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Lawsuit seeks SBA report on contracting fraud.

Set-Aside Alert
October 22, 2004

A new small business advocacy group has filed suit seeking to compel SBA to release a report that it says documents fraud and abuse in federal contracting.

The California-based American Small Business League, headed by longtime SBA critic Lloyd Chapman, sued in San Francisco federal court under the Freedom of Information Act for access to a report that it says was prepared by a contractor for SBA's Office of Advocacy. "We believe (the) report confirms wide-spread fraud in federal contracts, and that the SBA is covering up the problem by keeping the report under wraps," Chapman said.

An SBA spokesman said he could not comment on the suit or the report.

Chapman contends that many large companies are fraudulently posing as small to qualify for set-aside contracts. His complaints sparked a General Accounting Office investigation last year that found many large companies were classified as small on some contracts, but GAO blamed loopholes in laws and regulations rather than fraud. (SAA, 5/16/03)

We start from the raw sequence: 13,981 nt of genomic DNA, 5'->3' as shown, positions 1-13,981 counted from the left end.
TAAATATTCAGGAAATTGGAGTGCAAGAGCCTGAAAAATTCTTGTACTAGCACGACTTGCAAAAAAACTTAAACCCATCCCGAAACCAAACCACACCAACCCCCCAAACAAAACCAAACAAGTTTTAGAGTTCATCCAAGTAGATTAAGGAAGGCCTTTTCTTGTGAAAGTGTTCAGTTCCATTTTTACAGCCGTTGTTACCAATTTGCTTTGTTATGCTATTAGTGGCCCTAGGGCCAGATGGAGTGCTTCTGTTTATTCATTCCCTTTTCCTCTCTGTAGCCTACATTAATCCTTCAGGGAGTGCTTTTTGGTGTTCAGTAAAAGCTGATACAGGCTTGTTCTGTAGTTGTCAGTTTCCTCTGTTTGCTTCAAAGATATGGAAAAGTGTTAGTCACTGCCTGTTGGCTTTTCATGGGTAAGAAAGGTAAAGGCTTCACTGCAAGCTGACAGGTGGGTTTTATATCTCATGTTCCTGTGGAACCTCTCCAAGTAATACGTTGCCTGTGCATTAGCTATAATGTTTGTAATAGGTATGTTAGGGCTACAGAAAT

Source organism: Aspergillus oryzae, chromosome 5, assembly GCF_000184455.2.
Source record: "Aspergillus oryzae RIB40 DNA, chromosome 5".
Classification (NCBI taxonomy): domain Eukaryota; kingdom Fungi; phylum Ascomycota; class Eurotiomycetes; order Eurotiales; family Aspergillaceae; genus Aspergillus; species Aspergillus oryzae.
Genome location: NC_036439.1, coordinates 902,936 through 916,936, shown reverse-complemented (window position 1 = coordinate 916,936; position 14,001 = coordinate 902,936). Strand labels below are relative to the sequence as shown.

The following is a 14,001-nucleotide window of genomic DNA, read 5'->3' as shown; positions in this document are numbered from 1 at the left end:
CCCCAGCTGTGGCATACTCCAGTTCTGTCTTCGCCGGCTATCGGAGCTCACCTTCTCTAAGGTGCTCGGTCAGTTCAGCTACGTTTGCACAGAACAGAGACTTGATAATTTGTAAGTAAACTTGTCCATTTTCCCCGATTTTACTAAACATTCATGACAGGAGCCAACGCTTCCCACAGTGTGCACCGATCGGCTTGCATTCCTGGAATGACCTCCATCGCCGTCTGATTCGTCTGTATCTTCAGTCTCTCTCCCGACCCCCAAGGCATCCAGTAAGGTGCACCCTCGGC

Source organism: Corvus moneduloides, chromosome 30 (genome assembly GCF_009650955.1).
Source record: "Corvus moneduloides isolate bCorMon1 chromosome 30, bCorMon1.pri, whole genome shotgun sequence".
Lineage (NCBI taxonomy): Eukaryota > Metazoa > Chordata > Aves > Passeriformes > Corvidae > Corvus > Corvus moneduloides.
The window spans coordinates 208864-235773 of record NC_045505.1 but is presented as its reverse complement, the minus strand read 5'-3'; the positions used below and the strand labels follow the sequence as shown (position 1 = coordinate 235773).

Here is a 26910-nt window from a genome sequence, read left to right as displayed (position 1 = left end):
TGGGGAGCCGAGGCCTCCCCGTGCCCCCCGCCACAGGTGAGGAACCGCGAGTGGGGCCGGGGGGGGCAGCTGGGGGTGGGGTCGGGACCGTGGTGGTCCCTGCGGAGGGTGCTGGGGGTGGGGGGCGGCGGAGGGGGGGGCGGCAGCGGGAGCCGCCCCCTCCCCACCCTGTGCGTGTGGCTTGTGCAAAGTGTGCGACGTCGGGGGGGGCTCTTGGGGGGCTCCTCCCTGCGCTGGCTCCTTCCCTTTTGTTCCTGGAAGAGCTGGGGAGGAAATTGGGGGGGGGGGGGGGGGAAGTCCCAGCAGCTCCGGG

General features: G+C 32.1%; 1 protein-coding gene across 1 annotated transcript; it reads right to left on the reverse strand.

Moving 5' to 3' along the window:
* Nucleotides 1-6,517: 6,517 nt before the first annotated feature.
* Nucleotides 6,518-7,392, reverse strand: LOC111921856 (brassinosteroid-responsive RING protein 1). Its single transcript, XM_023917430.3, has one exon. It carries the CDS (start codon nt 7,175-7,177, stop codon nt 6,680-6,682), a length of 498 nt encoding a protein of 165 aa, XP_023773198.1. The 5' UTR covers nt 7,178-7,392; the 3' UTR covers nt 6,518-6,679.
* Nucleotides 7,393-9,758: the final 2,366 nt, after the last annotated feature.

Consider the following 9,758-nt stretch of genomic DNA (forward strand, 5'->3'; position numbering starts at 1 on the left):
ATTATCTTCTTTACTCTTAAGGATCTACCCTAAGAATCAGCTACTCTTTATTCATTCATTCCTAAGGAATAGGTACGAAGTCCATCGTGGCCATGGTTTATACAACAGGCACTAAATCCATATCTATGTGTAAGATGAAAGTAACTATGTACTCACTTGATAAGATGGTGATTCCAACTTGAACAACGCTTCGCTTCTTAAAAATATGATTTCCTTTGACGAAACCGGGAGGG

This month a private watchdog group, the Center for Public Integrity, found that 30% of Defense Department contract dollars reported as going to small businesses actually went to large ones. The Center examined all DOD contracts over the past six years. (SAA, 10/ 8)

Federal procurement officials point to loopholes, such as one provision that counts a small business as small throughout the life of any contract, even if the company outgrows size standards.

But Chapman says he has found many instances where large corporations deliberately misrepresented themselves or their subsidiaries as small businesses. He says the SBA report he is seeking will show that.

In testimony last year before the House Small Business Committee, he said his examination of SBA's Pro-Net database of small companies had found "dozens of examples where firms had blatantly misrepresented their number of employees, NAICS codes and their affiliation with large businesses."

At that same hearing, SBA said it had removed more than 600 companies from the Pro-Net listings.

Chapman said SBA had refused his request to make public the names of companies that were removed, so contracting officers would know the firms no longer qualified as small. The SBA inspector general made the same recommendation in a 1995 report, but the agency never complied.

The lawsuit, filed by Gutierrez-Ruiz LLP, alleges that SBA's report "contains statistical and other factual information about the allocation of contracts which is not subject to any exemption under the Freedom of Information Act, and must be disclosed."

TheSmall Business League's website is www.asbl.com.

 
 

 
 

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